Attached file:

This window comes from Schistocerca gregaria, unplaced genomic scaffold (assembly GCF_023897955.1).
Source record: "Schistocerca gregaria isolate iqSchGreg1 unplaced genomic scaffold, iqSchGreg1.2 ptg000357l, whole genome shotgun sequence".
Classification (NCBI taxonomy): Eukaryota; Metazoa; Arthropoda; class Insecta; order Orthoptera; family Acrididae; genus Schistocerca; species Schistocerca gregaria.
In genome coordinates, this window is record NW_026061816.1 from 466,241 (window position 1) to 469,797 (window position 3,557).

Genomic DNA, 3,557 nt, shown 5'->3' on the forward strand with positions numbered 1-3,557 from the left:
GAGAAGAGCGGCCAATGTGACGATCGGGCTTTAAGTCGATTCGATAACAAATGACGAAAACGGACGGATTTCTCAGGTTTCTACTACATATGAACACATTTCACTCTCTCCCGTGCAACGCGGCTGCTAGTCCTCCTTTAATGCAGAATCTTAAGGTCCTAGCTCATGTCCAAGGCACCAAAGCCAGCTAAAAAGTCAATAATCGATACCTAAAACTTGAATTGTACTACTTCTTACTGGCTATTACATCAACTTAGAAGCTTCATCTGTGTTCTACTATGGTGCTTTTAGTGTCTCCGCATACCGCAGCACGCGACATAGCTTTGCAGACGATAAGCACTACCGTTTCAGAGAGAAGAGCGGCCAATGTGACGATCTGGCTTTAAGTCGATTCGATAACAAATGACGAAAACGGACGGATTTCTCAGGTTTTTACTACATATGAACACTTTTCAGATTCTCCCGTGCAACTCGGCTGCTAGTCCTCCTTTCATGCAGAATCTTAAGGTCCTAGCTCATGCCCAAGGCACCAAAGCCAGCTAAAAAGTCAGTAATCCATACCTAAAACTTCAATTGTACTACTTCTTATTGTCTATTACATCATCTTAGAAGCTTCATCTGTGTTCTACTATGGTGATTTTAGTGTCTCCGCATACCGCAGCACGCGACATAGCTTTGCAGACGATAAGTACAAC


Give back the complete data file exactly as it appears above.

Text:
This window comes from Schistocerca gregaria, unplaced genomic scaffold (assembly GCF_023897955.1).
Source record: "Schistocerca gregaria isolate iqSchGreg1 unplaced genomic scaffold, iqSchGreg1.2 ptg000357l, whole genome shotgun sequence".
Classification (NCBI taxonomy): Eukaryota; Metazoa; Arthropoda; class Insecta; order Orthoptera; family Acrididae; genus Schistocerca; species Schistocerca gregaria.
In genome coordinates, this window is record NW_026061816.1 from 466,241 (window position 1) to 469,797 (window position 3,557).

Genomic DNA, 3,557 nt, shown 5'->3' on the forward strand with positions numbered 1-3,557 from the left:
GAGAAGAGCGGCCAATGTGACGATCGGGCTTTAAGTCGATTCGATAACAAATGACGAAAACGGACGGATTTCTCAGGTTTCTACTACATATGAACACATTTCACTCTCTCCCGTGCAACGCGGCTGCTAGTCCTCCTTTAATGCAGAATCTTAAGGTCCTAGCTCATGTCCAAGGCACCAAAGCCAGCTAAAAAGTCAATAATCGATACCTAAAACTTGAATTGTACTACTTCTTACTGGCTATTACATCAACTTAGAAGCTTCATCTGTGTTCTACTATGGTGCTTTTAGTGTCTCCGCATACCGCAGCACGCGACATAGCTTTGCAGACGATAAGCACTACCGTTTCAGAGAGAAGAGCGGCCAATGTGACGATCTGGCTTTAAGTCGATTCGATAACAAATGACGAAAACGGACGGATTTCTCAGGTTTTTACTACATATGAACACTTTTCAGATTCTCCCGTGCAACTCGGCTGCTAGTCCTCCTTTCATGCAGAATCTTAAGGTCCTAGCTCATGCCCAAGGCACCAAAGCCAGCTAAAAAGTCAGTAATCCATACCTAAAACTTCAATTGTACTACTTCTTATTGTCTATTACATCATCTTAGAAGCTTCATCTGTGTTCTACTATGGTGATTTTAGTGTCTCCGCATACCGCAGCACGCGACATAGCTTTGCAGACGATAAGTACAAC